Bank of England launches new (voluntary, not legally binding) code of conduct for money market traders

 
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The Square Mile - London's Financial District
The financial crisis cast a long shadow over City workers (and the Bank of England) (Source: Getty)

The Bank of England has launched a new code of integrity for all British participants in the money markets.

The code’s guidelines will only be voluntary for traders in markets for deposits, repos and securities lending, so will not be legally binding.

The UK Money Markets Code aims to “promote integrity and effective functioning” by encouraging the uptake of best practice in for traders in capital markets for shorter-term debt, the Bank said.

Read more: Currency traders: Here's what you can (and can't) say

The Bank wants to move the UK’s regulatory culture away from a regime based on punishing offenders and more towards individual responsibility – in part to try to limit the need for the Bank itself to step in.

The code was drawn up by the Bank with the aid of industry veterans.

The Bank is also trying to promote the new FX global code for foreign exchange trading, which has remained one of the least regulated markets despite its massive size, and the precious metals code for those trading in London’s bullion markets.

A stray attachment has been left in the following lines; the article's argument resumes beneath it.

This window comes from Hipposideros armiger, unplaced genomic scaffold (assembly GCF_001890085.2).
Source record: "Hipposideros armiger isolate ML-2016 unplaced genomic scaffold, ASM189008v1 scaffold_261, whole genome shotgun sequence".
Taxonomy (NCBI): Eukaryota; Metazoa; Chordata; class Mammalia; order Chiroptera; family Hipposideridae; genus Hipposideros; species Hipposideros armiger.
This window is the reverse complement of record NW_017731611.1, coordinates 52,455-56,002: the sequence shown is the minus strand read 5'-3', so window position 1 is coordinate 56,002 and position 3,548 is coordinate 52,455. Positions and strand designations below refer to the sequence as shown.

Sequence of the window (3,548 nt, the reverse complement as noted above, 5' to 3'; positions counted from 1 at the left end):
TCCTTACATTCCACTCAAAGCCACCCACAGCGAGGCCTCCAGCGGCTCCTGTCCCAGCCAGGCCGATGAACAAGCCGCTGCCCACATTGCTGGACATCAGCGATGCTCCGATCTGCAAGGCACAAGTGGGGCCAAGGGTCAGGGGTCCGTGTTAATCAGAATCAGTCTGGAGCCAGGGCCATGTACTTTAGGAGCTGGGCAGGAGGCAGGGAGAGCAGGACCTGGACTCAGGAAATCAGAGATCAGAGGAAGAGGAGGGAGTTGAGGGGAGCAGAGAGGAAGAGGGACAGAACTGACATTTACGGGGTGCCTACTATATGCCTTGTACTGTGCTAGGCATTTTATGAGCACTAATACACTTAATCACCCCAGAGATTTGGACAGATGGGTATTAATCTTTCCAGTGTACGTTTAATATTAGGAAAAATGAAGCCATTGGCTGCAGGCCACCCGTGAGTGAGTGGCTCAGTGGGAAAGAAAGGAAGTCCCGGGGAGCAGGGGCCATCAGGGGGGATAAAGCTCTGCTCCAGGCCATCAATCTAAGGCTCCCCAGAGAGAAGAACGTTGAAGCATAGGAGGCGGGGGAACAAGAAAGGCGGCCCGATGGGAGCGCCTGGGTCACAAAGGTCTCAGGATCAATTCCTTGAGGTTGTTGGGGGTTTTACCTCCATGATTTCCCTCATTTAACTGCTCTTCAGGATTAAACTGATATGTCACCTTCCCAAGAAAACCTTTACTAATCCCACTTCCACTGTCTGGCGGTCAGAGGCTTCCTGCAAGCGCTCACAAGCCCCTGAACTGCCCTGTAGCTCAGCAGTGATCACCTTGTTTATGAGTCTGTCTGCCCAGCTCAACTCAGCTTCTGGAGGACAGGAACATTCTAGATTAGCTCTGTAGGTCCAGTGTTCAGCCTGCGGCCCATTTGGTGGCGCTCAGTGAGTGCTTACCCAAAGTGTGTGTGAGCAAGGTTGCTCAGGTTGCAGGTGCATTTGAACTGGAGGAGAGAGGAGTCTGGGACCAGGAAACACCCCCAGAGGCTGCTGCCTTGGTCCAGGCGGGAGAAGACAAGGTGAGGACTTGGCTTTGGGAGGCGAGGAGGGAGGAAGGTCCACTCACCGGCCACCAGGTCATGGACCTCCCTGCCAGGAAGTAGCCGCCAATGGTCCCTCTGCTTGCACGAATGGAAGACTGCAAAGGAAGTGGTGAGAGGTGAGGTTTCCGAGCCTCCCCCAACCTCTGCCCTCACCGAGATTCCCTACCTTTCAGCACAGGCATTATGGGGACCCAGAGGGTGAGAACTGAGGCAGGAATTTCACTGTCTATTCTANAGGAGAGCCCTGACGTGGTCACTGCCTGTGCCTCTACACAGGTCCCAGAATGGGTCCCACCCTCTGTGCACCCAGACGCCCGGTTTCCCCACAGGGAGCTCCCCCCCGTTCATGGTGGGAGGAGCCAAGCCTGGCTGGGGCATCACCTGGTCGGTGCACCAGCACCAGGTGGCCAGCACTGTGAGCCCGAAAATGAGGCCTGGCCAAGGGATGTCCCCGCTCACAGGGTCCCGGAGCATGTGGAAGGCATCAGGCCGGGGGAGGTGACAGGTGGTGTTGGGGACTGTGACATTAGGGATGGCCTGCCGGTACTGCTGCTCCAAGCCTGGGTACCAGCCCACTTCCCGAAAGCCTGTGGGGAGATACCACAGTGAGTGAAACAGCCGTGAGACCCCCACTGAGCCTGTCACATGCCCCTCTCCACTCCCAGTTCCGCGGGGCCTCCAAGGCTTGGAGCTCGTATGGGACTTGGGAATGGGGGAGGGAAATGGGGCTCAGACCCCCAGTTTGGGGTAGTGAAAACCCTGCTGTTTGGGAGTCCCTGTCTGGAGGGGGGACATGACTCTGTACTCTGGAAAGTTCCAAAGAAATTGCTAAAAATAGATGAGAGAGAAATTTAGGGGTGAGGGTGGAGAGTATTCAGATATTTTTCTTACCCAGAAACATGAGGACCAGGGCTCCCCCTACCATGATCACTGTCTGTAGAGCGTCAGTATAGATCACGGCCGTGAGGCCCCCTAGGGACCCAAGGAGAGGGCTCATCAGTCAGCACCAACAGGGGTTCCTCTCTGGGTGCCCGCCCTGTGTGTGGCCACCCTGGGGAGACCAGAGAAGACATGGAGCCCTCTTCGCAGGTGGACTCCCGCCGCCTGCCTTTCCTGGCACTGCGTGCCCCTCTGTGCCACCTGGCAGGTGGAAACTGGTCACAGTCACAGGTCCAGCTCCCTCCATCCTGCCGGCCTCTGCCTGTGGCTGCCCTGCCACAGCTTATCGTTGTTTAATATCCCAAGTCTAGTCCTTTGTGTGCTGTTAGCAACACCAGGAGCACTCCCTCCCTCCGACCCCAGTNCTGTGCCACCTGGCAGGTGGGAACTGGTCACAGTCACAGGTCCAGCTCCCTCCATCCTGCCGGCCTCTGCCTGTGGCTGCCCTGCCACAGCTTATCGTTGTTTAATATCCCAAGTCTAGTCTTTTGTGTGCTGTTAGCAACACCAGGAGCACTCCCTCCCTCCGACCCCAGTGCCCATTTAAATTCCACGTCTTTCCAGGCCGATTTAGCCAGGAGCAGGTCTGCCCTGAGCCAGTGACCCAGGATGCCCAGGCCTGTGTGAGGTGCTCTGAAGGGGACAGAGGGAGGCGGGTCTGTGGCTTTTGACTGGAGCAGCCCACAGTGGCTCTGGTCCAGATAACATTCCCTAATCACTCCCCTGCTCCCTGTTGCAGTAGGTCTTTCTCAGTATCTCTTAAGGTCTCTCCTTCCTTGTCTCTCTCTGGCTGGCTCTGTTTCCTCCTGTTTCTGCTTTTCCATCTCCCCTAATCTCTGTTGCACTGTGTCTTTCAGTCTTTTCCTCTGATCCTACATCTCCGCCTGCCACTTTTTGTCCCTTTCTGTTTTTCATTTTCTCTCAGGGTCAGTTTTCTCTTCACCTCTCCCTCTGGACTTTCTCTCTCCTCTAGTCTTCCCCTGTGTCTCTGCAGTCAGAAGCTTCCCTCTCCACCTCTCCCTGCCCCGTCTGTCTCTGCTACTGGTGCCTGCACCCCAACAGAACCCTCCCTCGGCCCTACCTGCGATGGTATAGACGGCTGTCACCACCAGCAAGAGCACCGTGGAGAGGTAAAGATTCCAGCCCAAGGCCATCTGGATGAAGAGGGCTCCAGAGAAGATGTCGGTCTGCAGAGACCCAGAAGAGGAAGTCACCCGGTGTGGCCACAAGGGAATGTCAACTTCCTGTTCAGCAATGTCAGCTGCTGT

The new codes supersede the Non-Investment Products (Nips) Code, which covered a broader array of markets.

Read more: Regulators must end a reliance on mega-fines for banks, says Carney

After the global financial crisis regulators around the world under heavy political pressure embarked on a series of attempts, with limited success, to punish market participants who had engaged in risky behaviour.

The code’s launch follows a speech by Bank of England governor Mark Carney who said he wanted to move away from a reliance on fines to enforce good conduct.

Carney said: "Authorities cannot and should not try to legislate for every circumstance, watch every transaction, or anticipate every market innovation. So while fines and sanctions have roles in deterring misconduct, they will not, on their own, bring about the cultural change we need."

In a foreword to the new code Chris Salmon, the Bank’s executive director for markets, said: “The high standards it promotes will build greater trust and certainty throughout these markets, bringing clear benefits for all involved.”

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